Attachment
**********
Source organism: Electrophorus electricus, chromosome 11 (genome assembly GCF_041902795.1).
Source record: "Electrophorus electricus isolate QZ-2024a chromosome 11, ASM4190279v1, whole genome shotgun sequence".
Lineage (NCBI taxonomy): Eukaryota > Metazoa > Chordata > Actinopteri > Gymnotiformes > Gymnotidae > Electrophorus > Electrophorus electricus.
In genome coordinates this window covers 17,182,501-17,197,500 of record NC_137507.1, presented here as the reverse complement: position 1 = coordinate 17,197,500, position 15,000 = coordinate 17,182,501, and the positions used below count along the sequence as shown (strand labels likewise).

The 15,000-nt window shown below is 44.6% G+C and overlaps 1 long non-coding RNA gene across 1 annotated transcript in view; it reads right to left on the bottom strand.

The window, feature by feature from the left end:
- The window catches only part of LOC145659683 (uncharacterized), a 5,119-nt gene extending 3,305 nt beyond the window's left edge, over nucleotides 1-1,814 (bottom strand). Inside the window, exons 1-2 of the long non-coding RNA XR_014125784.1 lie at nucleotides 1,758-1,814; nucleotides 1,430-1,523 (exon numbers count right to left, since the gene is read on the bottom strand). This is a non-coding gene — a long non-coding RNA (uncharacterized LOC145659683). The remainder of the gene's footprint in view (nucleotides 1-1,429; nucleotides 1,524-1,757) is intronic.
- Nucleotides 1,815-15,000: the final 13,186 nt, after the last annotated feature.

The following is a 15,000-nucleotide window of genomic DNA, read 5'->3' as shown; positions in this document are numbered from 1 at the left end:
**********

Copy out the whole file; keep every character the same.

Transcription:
Source organism: Electrophorus electricus, chromosome 11 (genome assembly GCF_041902795.1).
Source record: "Electrophorus electricus isolate QZ-2024a chromosome 11, ASM4190279v1, whole genome shotgun sequence".
Lineage (NCBI taxonomy): Eukaryota > Metazoa > Chordata > Actinopteri > Gymnotiformes > Gymnotidae > Electrophorus > Electrophorus electricus.
In genome coordinates this window covers 17,182,501-17,197,500 of record NC_137507.1, presented here as the reverse complement: position 1 = coordinate 17,197,500, position 15,000 = coordinate 17,182,501, and the positions used below count along the sequence as shown (strand labels likewise).

The 15,000-nt window shown below is 44.6% G+C and overlaps 1 long non-coding RNA gene across 1 annotated transcript in view; it reads right to left on the bottom strand.

The window, feature by feature from the left end:
- The window catches only part of LOC145659683 (uncharacterized), a 5,119-nt gene extending 3,305 nt beyond the window's left edge, over nucleotides 1-1,814 (bottom strand). Inside the window, exons 1-2 of the long non-coding RNA XR_014125784.1 lie at nucleotides 1,758-1,814; nucleotides 1,430-1,523 (exon numbers count right to left, since the gene is read on the bottom strand). This is a non-coding gene — a long non-coding RNA (uncharacterized LOC145659683). The remainder of the gene's footprint in view (nucleotides 1-1,429; nucleotides 1,524-1,757) is intronic.
- Nucleotides 1,815-15,000: the final 13,186 nt, after the last annotated feature.

The following is a 15,000-nucleotide window of genomic DNA, read 5'->3' as shown; positions in this document are numbered from 1 at the left end: